The Federal Reserve has provided support to bond issuers who have run into financial difficulty during the pandemic and that has emboldened investors to take more risk thinking the Fed “has their back.”
Time will tell if that strategy is successful but given an unfavorable history for that type of investing logic, we are keeping our bond portfolios oriented toward the higher quality issuers to provide ballast in client portfolios.
In the Rearview Mirror: The Shortest Bear Market in History
While the stock market decline in response to the COVID epidemic was one of the fastest in history, it was also one of the shortest as well. Although the cause of this bear market was unlike anything experienced in the U.S. prior, historical perspective on the nature and duration of bear markets is helpful to understand.
For example, the chart below shows every bear market since the crash of 1929. Notice the average timeframe for a falling stock market is 22 months until stocks hit bottom and then begin their recovery.
Recessions and unexpected events are inevitable but notoriously difficult to forecast. That’s why it’s essential to keep perspective based on an appropriate investment time horizon.
In our financial planning work, we are ever mindful of our clients’ risk comfort zone and build portfolios where clients can maintain confidence in turbulent times, which often provide some of the greatest opportunities when viewed over the long haul.
Historical Duration of a Bear Market
Source: J.P Morgan Asset Management
While the economy has improved since its worst levels during broad-based lockdowns, considerable progress is still needed across many economic indicators before an economic recovery reaches pre-pandemic levels.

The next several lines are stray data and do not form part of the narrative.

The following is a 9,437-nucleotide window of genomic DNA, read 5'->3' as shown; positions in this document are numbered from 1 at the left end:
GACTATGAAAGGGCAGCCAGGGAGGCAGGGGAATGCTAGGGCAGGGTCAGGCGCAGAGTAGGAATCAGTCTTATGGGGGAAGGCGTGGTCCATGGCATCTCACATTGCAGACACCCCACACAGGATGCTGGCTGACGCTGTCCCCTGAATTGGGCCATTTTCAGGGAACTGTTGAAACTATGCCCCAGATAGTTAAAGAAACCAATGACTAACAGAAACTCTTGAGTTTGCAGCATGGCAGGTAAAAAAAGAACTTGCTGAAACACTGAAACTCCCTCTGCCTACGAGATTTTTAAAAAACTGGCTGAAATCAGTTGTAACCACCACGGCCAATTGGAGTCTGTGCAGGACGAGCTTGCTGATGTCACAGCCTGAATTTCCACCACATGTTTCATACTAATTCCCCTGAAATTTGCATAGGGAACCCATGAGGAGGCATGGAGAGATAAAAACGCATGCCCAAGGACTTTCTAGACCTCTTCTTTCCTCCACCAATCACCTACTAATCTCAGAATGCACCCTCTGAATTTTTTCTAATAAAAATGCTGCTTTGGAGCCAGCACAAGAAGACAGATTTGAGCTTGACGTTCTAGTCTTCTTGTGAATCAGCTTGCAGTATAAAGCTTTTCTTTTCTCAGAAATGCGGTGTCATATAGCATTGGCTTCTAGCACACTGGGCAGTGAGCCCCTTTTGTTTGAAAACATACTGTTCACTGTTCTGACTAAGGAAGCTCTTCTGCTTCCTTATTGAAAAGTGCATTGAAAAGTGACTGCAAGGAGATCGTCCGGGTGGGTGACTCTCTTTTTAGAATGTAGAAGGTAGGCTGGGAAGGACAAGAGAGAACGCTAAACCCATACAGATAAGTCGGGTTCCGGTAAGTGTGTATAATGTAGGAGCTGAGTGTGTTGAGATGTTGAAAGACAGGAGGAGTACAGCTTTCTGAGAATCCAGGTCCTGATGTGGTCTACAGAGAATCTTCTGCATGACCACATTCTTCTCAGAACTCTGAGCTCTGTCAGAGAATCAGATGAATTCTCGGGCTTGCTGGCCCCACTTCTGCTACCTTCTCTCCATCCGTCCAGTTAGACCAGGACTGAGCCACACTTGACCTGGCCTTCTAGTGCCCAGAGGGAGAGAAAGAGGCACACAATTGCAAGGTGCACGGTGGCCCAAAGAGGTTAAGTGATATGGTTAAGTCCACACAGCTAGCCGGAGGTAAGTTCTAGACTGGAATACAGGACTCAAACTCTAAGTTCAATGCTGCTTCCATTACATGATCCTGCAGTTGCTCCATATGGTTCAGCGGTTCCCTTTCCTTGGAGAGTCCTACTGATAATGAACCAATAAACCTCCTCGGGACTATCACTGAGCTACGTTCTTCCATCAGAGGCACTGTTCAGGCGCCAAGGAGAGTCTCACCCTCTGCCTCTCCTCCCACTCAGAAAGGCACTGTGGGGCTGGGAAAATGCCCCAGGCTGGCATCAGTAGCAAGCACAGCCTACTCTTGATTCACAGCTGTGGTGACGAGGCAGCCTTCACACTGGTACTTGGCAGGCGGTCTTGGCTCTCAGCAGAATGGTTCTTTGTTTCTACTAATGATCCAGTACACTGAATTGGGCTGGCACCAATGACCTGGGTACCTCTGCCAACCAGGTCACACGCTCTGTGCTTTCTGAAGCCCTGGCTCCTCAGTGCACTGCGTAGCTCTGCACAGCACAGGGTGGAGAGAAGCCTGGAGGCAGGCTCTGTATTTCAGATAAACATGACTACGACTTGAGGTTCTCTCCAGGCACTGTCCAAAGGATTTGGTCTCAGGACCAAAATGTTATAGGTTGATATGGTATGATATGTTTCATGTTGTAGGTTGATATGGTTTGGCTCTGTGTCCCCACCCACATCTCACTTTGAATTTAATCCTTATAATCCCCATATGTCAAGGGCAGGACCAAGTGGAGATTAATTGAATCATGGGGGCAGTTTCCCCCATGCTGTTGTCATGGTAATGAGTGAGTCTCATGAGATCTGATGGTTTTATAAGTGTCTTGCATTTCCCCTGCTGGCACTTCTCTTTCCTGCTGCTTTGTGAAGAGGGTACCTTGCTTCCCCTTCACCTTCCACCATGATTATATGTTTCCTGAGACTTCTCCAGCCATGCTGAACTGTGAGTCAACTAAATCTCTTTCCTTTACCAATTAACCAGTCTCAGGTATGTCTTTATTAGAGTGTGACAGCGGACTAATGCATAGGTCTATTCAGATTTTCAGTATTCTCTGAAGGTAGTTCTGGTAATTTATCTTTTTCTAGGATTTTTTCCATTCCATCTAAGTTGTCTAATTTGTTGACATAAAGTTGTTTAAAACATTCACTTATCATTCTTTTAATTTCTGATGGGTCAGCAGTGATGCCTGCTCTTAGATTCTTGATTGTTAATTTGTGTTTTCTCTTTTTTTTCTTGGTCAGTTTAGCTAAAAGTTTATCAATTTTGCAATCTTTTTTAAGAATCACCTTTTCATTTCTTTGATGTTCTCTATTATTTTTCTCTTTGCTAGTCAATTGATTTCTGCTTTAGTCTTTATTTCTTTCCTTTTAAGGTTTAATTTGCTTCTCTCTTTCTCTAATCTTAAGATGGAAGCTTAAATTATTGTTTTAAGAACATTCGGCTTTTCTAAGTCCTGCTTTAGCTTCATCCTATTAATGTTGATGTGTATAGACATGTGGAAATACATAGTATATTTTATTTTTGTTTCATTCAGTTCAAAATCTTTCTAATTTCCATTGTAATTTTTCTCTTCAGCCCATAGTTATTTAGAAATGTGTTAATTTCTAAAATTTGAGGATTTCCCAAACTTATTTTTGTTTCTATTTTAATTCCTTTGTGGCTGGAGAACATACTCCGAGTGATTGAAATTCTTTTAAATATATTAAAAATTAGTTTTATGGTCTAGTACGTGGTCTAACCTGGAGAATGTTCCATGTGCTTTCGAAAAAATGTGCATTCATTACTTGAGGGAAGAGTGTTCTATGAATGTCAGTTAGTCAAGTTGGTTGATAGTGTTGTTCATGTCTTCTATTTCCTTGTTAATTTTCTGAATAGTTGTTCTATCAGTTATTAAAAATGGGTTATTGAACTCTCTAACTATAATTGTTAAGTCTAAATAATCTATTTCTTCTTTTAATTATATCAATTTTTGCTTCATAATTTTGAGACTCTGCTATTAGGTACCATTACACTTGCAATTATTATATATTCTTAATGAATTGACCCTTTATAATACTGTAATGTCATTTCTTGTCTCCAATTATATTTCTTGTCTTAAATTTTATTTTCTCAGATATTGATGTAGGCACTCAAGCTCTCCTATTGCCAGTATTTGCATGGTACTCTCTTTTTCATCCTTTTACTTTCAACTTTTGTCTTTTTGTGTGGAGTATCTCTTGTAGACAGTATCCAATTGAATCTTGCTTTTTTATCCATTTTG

We are monitoring improvements in both cyclical economic factors—such as consumer spending and corporate earnings growth—as well as potential non-cyclical, lasting changes to the employment picture and consumers preferences. Specifically examining the lasting impact of technology to replace certain types of employment as well as long-term changes in purchasing behavior in hospitality, travel, commercial real estate and education.
The markets will continue to face short-term uncertainties, particularly with the elections ahead in November. As we discussed in our September WindsorBrief, it’s ultimately policy, not politics, that has an impact on the economy. However, economic policy is only one factor in a complex, global economy. Rather than speculating on unknowable outcomes such as election results, we will be prepared to analyze actionable policies from a financial planning or investment perspective.
Looking ahead, the likelihood for a COVID- 19 vaccine by Q1 2021 continues to grow. A medical treatment for the virus would accelerate the path to economic normalization, which could in turn lift the earnings and share prices of the underperforming cyclical and value stocks we noted at the outset of this letter.
And with the aforementioned U.S. equity market concentration at a record level, a vaccine could be one potential catalyst for market rotation away from the mega cap growth stock leaders to a more broad-based market rally.
Finally, because investors have plenty of cash available (see chart below) to purchase equity investments as signs of economic recovery become more apparent, the future direction of markets will take its cue from the level of the economic recovery.
Money Market Assets
Source: ICI, Fundstrat
One risk we will maintain focus on is potential signs of inflation. Large government deficits and significant increases in the money supply could spark inflation, which has been low for most of the last decade. Should an uptick in inflation arrive, that could put pressure on both stocks and bonds.
We continue our focus to interpret the changing financial landscape by analyzing the factors critical for long term investment success— changes in fundamentals, valuation levels and careful portfolio construction—while at the same time ignoring the noise that can take investors off track.
Our investment decisions are made in the context of our clients’ financial plans, which are unique in every case. We thank you for your continued trust in our firm and our process to work toward successfully achieving outcomes consistent with your long-term goals.
Thank you for allowing the Windsor Wealth Management Team to continue to earn your trust and confidence in the services offered to you. We appreciate your loyalty and always welcome feedback from you.